Dems Lick Wounds, Prep for Battle
November 16 - 22, 2011
ississippi Republicans are still painting the state red in celebration of the party’s recent electoral successes. The GOP is maintaining control of the governor’s mansion, the lieutenant governorship, the state Senate and every statewide constitutional office except one. To add insult to an injured—if not mortally wounded—state Democratic Party, Republicans not only wrested the Mississippi House majority from Democrats, who held power there since the dismantling of slavery in the late 19th century, but even enticed a couple of Dems to switch parties last week. Members of both parties credit the election of Gov. Haley Barbour eight years ago with spurring the Republican tsunami. What Democrats might do to stem the tide is mostly unknown. What is known is that rebuilding the party will not be easy. Speaking before a gathering of the civic organization Jackson 2000 last week, state Sen. John Horhn, D-Jackson, said that Democratic members of the House and Senate would need to change their strategy in the event of a Republican-controlled Legislature by becoming more combative and using the rules to cause gridlock if necessary. “In a two-party system, the party that’s in the minority serves as a check for those that are in the majority. It’s their job to keep the other side honest,” said Rickey Cole, executive director of Mississippi Democratic Party. Tactics that minority parties employ to slow legislation include insisting on recorded roll-call votes instead of voice votes or asking the clerk to read a bill in its entirety.
State Rep. Kelvin Buck, a Democrat from Holly Springs, doesn’t believe that becoming more combative is necessarily in Democrats’ best interests. “I don’t see how much more contentious it could be,” Buck said of the party’s relationship with its Republican colleagues. Some evidence exists that the working relationship between the parties might not be as acrimonious as many people anticipate. Democratic State Rep. Steve Holland, D-Plantersville, sees opportunities for building coalitions around key issues, as long as Republicans don’t overstep their bounds, and will even support a moderate House Speaker. “I’m going to support the majority party, but I’m not going to support one of these far-right kooks. A far-right government would be genocide for public policy,” Holland said. Progressive-minded Mississippians fear that such a far-right agenda would include redrawing a more GOP-friendly electoral map when the Legislature takes up redistricting again next year, consolidation of school districts and expanding charter schools. Before Republicans captured the House, split majorities in the Legislature seemed to ensure that no redistricting deal could be struck, which would force a three-judge panel in Washington, D.C., to decide the issue. Education is a theme around which collaboration seems possible. Gov.-elect Phil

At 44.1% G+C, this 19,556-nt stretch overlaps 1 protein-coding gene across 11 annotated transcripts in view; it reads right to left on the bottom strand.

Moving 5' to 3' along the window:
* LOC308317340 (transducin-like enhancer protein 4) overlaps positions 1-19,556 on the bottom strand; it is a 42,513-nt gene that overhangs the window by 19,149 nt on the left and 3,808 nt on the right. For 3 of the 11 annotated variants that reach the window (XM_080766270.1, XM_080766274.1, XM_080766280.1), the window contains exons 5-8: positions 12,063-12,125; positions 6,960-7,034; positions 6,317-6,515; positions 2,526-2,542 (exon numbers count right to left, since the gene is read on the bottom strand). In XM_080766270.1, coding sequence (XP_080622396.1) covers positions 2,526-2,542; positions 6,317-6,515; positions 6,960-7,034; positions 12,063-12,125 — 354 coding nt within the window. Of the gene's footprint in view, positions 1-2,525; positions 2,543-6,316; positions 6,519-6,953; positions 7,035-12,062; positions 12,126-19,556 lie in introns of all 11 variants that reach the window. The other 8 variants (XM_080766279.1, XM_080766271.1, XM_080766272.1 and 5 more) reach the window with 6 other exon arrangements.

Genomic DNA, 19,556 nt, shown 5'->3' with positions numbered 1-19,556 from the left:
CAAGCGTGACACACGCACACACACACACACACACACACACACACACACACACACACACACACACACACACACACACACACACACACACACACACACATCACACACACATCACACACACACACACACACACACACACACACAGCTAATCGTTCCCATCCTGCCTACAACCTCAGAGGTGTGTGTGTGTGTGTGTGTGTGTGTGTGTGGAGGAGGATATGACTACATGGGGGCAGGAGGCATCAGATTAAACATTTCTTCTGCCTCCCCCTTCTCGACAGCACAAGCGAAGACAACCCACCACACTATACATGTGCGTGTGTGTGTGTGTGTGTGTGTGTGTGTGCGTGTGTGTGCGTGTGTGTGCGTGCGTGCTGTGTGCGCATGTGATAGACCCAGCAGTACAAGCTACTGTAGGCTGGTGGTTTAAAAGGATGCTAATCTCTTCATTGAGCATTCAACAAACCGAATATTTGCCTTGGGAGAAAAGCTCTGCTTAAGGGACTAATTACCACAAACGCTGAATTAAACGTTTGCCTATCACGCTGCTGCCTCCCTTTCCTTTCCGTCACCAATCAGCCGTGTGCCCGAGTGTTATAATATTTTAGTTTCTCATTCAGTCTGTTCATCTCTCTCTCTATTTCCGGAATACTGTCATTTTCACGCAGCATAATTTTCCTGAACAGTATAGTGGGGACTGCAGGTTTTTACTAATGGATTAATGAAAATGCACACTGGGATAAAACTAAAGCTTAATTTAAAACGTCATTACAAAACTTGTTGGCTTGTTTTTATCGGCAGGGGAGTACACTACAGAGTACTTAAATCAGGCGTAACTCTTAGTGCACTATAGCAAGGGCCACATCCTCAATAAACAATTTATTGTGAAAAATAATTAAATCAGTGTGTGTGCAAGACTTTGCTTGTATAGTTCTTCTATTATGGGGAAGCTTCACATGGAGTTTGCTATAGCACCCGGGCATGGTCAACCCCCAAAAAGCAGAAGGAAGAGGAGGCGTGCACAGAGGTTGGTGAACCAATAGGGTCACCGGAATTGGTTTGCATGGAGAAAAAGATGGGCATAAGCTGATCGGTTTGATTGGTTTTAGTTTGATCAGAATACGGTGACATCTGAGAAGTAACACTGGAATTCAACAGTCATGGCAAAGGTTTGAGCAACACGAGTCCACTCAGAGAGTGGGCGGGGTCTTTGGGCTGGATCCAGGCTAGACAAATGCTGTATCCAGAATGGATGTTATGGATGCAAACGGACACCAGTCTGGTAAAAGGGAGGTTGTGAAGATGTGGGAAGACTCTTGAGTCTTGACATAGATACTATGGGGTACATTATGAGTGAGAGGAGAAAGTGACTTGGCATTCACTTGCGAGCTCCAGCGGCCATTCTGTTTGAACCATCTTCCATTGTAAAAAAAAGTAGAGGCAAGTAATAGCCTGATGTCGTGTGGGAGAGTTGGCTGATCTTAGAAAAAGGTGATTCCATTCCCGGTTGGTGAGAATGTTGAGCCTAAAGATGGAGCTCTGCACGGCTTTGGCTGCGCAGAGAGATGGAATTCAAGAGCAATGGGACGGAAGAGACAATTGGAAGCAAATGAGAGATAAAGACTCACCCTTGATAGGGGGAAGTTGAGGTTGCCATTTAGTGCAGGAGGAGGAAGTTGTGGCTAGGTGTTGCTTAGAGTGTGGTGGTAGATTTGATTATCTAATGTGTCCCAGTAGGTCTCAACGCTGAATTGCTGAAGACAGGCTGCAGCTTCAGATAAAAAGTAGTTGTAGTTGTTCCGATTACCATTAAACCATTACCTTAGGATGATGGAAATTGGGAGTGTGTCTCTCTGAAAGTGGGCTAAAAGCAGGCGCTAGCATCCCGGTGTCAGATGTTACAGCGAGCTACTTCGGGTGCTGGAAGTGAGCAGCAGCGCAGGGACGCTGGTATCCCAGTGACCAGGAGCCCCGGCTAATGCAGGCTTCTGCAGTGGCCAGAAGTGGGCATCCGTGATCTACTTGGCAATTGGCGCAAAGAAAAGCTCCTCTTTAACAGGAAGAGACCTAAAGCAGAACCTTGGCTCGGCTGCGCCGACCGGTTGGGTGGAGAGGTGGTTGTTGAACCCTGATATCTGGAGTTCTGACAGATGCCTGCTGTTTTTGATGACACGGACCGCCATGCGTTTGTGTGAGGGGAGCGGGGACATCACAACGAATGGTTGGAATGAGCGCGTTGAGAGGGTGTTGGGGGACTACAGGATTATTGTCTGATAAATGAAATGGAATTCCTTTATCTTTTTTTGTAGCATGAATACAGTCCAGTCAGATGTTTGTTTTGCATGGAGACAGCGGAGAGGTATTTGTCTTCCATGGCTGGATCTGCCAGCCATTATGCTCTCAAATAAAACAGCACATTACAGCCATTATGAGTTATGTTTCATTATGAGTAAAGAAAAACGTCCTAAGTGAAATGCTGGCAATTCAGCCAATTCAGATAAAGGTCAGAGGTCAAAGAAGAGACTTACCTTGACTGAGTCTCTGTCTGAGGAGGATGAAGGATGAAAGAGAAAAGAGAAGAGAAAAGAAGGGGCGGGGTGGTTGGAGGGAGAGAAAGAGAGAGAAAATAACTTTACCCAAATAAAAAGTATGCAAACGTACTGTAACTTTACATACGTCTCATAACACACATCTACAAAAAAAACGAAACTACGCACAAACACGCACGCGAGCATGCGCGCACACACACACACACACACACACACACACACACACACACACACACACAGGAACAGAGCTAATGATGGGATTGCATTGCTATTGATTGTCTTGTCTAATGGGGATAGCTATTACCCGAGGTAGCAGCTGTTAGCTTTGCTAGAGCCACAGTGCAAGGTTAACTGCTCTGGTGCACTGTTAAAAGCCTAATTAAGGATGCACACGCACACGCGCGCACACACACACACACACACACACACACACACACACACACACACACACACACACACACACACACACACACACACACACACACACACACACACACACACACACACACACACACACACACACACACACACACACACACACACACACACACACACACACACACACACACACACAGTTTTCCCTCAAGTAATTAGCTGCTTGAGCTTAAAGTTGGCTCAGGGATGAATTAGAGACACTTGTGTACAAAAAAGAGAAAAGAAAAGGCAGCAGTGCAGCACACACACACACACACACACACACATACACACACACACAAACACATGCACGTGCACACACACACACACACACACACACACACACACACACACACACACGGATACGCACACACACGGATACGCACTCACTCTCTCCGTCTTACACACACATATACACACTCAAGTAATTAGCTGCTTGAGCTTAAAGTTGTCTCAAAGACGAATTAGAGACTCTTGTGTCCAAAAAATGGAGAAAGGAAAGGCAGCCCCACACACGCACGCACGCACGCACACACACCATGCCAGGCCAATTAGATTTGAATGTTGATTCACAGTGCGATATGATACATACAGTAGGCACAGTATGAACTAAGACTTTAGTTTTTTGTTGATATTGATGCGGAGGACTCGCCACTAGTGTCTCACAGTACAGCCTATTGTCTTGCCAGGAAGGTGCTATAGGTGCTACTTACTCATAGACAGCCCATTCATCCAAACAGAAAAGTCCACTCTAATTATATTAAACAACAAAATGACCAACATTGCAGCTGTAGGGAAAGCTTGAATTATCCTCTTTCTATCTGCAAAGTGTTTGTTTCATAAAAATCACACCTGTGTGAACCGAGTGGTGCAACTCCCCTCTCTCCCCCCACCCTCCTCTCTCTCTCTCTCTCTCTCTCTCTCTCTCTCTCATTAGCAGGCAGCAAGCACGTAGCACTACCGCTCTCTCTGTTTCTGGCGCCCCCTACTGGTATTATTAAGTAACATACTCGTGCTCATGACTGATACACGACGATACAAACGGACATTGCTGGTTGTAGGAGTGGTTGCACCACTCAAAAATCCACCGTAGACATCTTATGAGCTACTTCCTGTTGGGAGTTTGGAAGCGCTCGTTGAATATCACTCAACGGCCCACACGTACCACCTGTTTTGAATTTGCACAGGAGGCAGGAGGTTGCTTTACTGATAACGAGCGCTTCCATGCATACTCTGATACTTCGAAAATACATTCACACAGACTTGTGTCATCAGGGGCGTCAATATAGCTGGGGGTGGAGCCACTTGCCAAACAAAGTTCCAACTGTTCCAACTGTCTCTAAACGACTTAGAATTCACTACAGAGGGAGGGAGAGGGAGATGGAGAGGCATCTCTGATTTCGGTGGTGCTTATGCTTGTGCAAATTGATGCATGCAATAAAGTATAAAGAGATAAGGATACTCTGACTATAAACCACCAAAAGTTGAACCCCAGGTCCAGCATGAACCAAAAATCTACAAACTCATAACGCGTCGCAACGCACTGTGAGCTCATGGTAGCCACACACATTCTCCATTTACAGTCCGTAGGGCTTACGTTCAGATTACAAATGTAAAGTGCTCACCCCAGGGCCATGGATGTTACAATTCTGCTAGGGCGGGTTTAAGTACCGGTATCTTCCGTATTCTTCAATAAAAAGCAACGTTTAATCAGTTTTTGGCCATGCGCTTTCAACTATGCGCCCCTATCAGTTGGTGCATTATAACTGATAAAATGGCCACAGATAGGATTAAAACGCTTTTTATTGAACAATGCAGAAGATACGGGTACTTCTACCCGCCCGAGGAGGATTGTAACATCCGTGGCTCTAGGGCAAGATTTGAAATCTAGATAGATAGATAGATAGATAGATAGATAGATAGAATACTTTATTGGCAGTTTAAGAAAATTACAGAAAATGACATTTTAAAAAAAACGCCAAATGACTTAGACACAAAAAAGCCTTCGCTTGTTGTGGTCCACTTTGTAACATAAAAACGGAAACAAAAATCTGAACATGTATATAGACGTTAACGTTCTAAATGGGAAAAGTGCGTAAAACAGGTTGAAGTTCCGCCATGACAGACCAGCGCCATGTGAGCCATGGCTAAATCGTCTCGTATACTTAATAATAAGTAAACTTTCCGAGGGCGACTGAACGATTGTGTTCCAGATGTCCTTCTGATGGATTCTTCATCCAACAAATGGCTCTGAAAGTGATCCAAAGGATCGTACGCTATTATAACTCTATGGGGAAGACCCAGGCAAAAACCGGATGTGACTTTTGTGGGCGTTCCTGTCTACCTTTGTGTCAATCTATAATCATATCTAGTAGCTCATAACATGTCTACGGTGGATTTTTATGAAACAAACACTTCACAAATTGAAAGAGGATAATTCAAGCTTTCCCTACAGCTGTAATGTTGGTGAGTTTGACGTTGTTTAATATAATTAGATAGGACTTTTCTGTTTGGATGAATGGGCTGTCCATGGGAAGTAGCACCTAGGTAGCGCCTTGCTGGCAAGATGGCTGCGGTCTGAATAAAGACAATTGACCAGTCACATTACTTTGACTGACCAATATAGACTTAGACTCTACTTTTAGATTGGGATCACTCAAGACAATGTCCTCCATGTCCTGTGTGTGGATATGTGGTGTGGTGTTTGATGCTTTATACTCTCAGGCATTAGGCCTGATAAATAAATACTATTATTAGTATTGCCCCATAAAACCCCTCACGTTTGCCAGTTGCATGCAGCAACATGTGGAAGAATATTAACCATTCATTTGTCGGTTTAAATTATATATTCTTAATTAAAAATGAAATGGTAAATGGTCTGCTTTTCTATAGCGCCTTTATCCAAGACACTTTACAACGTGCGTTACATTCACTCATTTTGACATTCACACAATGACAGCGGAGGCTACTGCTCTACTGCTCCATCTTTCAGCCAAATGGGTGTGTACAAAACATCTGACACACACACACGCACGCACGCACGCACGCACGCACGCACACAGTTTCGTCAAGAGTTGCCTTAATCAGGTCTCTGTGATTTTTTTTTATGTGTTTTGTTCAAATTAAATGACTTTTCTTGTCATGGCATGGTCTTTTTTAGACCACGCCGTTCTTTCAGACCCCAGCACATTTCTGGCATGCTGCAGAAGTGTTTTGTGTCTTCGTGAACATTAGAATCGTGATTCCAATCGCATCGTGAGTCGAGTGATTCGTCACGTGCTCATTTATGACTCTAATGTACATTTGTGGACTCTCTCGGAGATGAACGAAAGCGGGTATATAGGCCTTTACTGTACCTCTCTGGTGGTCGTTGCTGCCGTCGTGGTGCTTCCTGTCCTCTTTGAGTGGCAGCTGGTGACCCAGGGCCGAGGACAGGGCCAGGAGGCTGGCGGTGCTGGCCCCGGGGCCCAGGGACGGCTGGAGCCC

Bryant recently spoke to business leaders about pursuing partnerships with Mississippi’s colleges and universities to create vocationaltechnical programs for high school dropouts, which could draw Democratic support. State Sen. Gray Tollison, one of two Democratic legislators to switch parties in the past week (Rep. Donnie Bell of Fulton was the other), named education as one of the
reasons for his defection. He said he was impressed by the work Senate Republicans were doing on the issue as well as by the ideas of incoming Republican senators Brice Wiggins of Pascagoula, Josh Harkins of Flowood and Chris Massey of Nesbit. And despite his departure from the Democratic Party, Tollison has championed progressive causes such as clean energy and could prove a valuable ally to his former party on some legislation.
MESS, see page 9